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February 20, 2020
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After years of vigilant service, Veterans must remain vigilant online

IMAGE: Scam Alert graphic

The internet is a powerful tool for Veterans. It allows them to keep up with friends, access their hard-earned benefits and shop for the things they need. Unfortunately, former service members are more likely than civilians to be targeted by online scammers while doing these things. Veterans are twice as likely to lose money to fraud because of identity theft, phishing, impostor scams, and investment, loan, or donation deceptions.

Many of these scammers target Veterans to alter or access their government-provided aid, swindling them out of the money or benefits they have earned. This is a widespread issue. Nearly 80% of Veterans say they have been targeted by scams due to their service, according to an AARP survey. These scams are diverse and range from phishing attempts to solicitations for fraudulent Veteran-focused charities.

“Help the Vets” is one example of a fraudulent charity targeting Veterans. It claimed to fund medical care and mental health services for Veterans. An investigation found that “Help the Vets” spent 95% of donations on administrative costs and compensation for its founder. Just 5% of proceeds were actually used to benefit Veterans.

Scammers and identity thieves also target financially stressed Veterans with promising investment opportunities. Recently, a man defrauded about 2,600 people—many of whom are pension-holding Veterans—in a Ponzi scheme. The investor told these pension holders to make monthly payments and disguised them as cash flows.

Identity thieves have developed both low-tech and high-tech ways to steal Veterans’ data, like shoulder surfing and skimming. Shoulder surfing requires that someone physically look over your shoulder to steal your password, PIN, or credit card number. Skimming utilizes a device that fits onto regular credit card machines, allowing scammers to steal your credit card information.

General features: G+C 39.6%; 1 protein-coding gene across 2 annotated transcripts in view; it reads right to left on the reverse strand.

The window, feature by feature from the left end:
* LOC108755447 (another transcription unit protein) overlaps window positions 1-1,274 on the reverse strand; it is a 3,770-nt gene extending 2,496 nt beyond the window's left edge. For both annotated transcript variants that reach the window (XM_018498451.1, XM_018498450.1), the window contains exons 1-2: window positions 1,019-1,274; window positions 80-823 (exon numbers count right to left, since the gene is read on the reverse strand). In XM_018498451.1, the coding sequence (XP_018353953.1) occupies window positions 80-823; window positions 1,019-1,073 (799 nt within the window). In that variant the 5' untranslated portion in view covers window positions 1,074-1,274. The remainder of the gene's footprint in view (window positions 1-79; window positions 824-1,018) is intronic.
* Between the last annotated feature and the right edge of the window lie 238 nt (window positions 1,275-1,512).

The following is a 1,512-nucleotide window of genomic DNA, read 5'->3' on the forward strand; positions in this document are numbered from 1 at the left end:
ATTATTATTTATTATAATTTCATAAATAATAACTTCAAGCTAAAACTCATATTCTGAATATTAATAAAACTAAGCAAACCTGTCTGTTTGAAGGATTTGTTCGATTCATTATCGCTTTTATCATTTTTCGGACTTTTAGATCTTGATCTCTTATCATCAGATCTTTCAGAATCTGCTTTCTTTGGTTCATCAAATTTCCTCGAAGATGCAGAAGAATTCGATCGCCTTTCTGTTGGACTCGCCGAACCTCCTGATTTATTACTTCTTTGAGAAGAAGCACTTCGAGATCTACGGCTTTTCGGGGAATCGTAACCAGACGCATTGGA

How to protect your information

Veterans can take simple actions to better protect their information:

  • Use unique passwords for your online accounts. Re-using passwords increases the risk of cyber theft.
  • Use multi-factor authentication (MFA). This combines more than one authenticator type based on information users know and information users receive. It also adds another level of security when Veterans log in to access and manage VA services and benefits.

VA works hard to prevent Veteran identity theft. VA delivers cybersecurity awareness training for all VA employees. It ended the use of Social Security numbers in its business processes. Lastly, VA gives free credit monitoring to Veterans and beneficiaries whose data was compromised by a VA breach. Veterans or beneficiaries of identity theft not caused by a VA breach can contact the toll-free Identity Theft Help Line at 1-855-578-5492 from 8 a.m. to 8 p.m. ET, Monday through Friday.

Veterans can also find additional information on protecting their identity and what VA is doing to help by visiting the More Than a Number website.


VA’s Office of Information and Technology contributed this report. 

The post After years of vigilant service, Veterans must remain vigilant online appeared first on VAntage Point.

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